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With: Carole Lombard, Fredric March, Charles Winninger, Walter Connolly, Sig Rumann, Frank Fay, Troy Brown, Maxie Rosenbloom, Margaret Hamilton, Olin Howland, Raymond Scott
Written by: Ben Hecht, based on a story by James H. Street
Directed by:
MPAA Rating: Not Rated
Running Time: 73
Date: 11/25/1937
IMDB

Nothing Sacred (1937)

3 1/2 Stars (out of 4)

Pretty Poison

By Jeffrey M. Anderson

William A. Wellman was not known for his comedies, but perhaps he should have been. He was clearly a director with an agenda, and comedy must have seemed frivolous to him. However, judging by Nothing Sacred, it's where his natural talents must have lain.

It helps that Carole Lombard was his star. Lombard was one of those rare, simultaneously sexy and funny women; too often women were not allowed to be both. Lombard had a tragically short career, having died in a plane crash at age 33. Nevertheless, she completed many films, and at least five great ones: Howard Hawks's Twentieth Century (1934), Gregory La Cava's My Man Godfrey (1936), Nothing Sacred, Alfred Hitchcock's Mr. & Mrs. Smith (1941), and Ernst Lubitsch's To Be or Not to Be (1942).

Wellman tuned into exactly what it was that made her tick. He did it in a way that Lubitsch might have done it, and he did it five years before Lubitsch would actually do it. He uses on-again, off-again rhythms, silences and explosions, such as the way she hides in bed, moaning, pretending to have a nasty fever, but pops right up -- perfectly normal -- when she is shown to be faking.

She plays Hazel Flagg, a small town girl (from Warsaw, Vermont). She has been diagnosed with radium poisoning (this is probably the element that attracted the socially conscious Wellman to the project). She learns that the diagnosis is incorrect and that she will live, but she decides to go ahead with the ruse so that she can visit the big city for the first time. Her patsy in this scheme is New York newspaperman Wally Cook (Fredric March). Wally takes care of her and shows her around in exchange for a much-needed, sentimental, prize-winning story. Of course, they fall in love and Hazel must figure out a way not only to break the news to Wally, but to the rest of the world, to whom she has become a celebrity.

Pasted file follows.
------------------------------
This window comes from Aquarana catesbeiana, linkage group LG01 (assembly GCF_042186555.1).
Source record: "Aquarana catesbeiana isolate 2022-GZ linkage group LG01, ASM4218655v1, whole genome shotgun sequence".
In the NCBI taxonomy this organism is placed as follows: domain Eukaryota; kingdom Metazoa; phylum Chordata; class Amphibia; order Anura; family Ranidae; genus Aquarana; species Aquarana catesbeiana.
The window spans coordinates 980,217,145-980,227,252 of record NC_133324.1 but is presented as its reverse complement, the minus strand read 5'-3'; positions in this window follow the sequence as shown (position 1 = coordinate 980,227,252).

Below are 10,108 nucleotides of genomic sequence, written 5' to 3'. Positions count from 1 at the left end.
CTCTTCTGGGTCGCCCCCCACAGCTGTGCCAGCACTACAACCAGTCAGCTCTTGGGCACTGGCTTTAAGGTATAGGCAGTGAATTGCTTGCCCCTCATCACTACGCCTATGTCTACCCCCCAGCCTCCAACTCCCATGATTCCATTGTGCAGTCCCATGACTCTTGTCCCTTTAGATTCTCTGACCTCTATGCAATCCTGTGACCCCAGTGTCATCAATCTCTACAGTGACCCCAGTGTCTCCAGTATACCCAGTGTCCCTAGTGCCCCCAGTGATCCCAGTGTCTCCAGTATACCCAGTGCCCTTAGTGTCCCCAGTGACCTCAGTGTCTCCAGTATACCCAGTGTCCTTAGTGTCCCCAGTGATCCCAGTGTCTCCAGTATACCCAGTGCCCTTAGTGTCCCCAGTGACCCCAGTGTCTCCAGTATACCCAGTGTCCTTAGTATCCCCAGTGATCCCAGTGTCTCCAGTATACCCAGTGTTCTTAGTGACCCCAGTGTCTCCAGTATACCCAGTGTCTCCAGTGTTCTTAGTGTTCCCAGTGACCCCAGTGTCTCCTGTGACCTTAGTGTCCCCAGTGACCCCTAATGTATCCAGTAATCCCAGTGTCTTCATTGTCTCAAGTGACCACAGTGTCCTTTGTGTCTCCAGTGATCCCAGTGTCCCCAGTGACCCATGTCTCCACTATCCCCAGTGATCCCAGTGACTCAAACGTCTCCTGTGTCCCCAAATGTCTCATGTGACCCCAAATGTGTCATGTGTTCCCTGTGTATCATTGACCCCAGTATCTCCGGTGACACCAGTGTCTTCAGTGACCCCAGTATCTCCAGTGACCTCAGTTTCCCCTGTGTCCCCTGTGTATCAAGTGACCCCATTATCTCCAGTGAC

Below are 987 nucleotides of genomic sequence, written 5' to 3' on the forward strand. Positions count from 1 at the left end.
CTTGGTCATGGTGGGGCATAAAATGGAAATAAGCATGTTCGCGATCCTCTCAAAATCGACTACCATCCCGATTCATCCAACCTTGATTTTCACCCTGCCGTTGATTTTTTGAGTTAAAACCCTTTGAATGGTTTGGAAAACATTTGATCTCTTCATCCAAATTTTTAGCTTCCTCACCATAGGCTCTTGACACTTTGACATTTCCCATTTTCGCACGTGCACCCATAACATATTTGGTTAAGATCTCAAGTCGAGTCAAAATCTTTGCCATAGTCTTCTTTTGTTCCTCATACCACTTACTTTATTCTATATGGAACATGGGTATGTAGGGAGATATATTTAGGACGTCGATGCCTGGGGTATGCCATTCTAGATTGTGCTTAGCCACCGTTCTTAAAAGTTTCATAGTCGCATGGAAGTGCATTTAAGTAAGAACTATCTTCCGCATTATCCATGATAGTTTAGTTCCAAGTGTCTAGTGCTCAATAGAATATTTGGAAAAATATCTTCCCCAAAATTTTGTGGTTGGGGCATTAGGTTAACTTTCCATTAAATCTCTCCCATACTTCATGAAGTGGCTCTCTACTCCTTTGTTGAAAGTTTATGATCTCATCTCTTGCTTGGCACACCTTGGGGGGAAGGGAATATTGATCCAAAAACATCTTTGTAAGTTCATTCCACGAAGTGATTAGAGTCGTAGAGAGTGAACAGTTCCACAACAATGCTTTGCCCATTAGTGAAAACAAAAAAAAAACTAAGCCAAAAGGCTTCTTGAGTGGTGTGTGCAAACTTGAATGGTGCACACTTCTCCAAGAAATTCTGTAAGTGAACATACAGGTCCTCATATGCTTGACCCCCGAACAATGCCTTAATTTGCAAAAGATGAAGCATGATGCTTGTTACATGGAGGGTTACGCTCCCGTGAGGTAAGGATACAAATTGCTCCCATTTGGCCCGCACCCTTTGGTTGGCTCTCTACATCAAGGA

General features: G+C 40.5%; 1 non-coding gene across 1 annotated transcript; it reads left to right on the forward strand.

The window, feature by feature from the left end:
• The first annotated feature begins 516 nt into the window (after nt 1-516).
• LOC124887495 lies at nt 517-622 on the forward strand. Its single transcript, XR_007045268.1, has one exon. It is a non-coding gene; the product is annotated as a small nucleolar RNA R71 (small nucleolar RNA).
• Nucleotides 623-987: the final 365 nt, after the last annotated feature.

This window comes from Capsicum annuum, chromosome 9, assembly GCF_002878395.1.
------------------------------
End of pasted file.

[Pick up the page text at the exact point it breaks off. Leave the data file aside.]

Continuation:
Lombard played "high-maintenance" expertly. She worries and frets at such a high pitch that it becomes hilarious rather than obnoxious. In one superb scene, she attends a nightclub with Wally. She finds herself the center of attention, as people stare at her and begin crying. A floorshow compares her to the great heroines of the past. She also drinks heavily. She eventually becomes dizzy with emotional indecision, and so do we. Everything comes to a head all at once, like a brilliant crescendo.

Wellman knew to keep this story short -- it runs just 73 minutes -- and speedy. And yet he understands how to conduct it so that it's more than just breakneck comedy. Indeed, some of his edits seem rather casual and not rushed at all. The great Ben Hecht, considered by many to be the greatest screenwriter of all time, provides the wonderful, snappy dialogue, including all that great newspaper slang.

Aside from these and many other things, Nothing Sacred is also notable for being an early example of full-color, live-action films made in Hollywood; it was released the same year as Walt Disney's full-color Snow White and the Seven Dwarfs. (Before this, most color films were either hand-tinted, two-strip Technicolor, or color inserts.) The color isn't used to any particular effect, but it does help Hazel's trip to the big city seem all the more glamorous.

Nothing Sacred has been available in the public domain for some time, but the drawback to this is that the color has been terribly washed-out. Kino has now restored it for a new DVD and Blu-Ray release, and it looks much better, though perhaps several notches below the sparkling quality of something like Gone with the Wind. The DVD comes with a trailer.

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